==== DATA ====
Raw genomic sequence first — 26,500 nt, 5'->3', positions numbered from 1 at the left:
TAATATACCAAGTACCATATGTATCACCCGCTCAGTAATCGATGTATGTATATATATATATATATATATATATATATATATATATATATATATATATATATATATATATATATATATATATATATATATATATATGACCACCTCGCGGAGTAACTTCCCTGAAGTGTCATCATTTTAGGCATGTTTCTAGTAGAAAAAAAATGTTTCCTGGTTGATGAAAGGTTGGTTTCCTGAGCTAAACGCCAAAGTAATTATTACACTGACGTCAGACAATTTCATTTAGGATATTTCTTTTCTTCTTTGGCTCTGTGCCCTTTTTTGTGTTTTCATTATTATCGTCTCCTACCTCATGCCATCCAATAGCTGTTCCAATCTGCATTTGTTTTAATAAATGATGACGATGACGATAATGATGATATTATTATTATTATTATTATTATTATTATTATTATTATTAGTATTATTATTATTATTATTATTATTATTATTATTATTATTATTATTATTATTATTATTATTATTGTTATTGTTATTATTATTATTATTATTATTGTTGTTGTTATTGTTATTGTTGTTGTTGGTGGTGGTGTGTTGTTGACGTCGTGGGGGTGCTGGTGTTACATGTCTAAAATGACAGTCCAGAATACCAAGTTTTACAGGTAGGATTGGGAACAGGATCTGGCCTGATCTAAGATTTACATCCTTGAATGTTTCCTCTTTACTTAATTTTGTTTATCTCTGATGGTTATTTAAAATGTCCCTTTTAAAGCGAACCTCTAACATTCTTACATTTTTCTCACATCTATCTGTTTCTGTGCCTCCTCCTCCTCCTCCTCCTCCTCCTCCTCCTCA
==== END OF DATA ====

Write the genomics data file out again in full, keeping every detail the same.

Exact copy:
Raw genomic sequence first — 26,500 nt, 5'->3', positions numbered from 1 at the left:
TAATATACCAAGTACCATATGTATCACCCGCTCAGTAATCGATGTATGTATATATATATATATATATATATATATATATATATATATATATATATATATATATATATATATATATATATATATATATATATATATGACCACCTCGCGGAGTAACTTCCCTGAAGTGTCATCATTTTAGGCATGTTTCTAGTAGAAAAAAAATGTTTCCTGGTTGATGAAAGGTTGGTTTCCTGAGCTAAACGCCAAAGTAATTATTACACTGACGTCAGACAATTTCATTTAGGATATTTCTTTTCTTCTTTGGCTCTGTGCCCTTTTTTGTGTTTTCATTATTATCGTCTCCTACCTCATGCCATCCAATAGCTGTTCCAATCTGCATTTGTTTTAATAAATGATGACGATGACGATAATGATGATATTATTATTATTATTATTATTATTATTATTATTATTATTAGTATTATTATTATTATTATTATTATTATTATTATTATTATTATTATTATTATTATTATTATTATTGTTATTGTTATTATTATTATTATTATTATTGTTGTTGTTATTGTTATTGTTGTTGTTGGTGGTGGTGTGTTGTTGACGTCGTGGGGGTGCTGGTGTTACATGTCTAAAATGACAGTCCAGAATACCAAGTTTTACAGGTAGGATTGGGAACAGGATCTGGCCTGATCTAAGATTTACATCCTTGAATGTTTCCTCTTTACTTAATTTTGTTTATCTCTGATGGTTATTTAAAATGTCCCTTTTAAAGCGAACCTCTAACATTCTTACATTTTTCTCACATCTATCTGTTTCTGTGCCTCCTCCTCCTCCTCCTCCTCCTCCTCCTCCTCA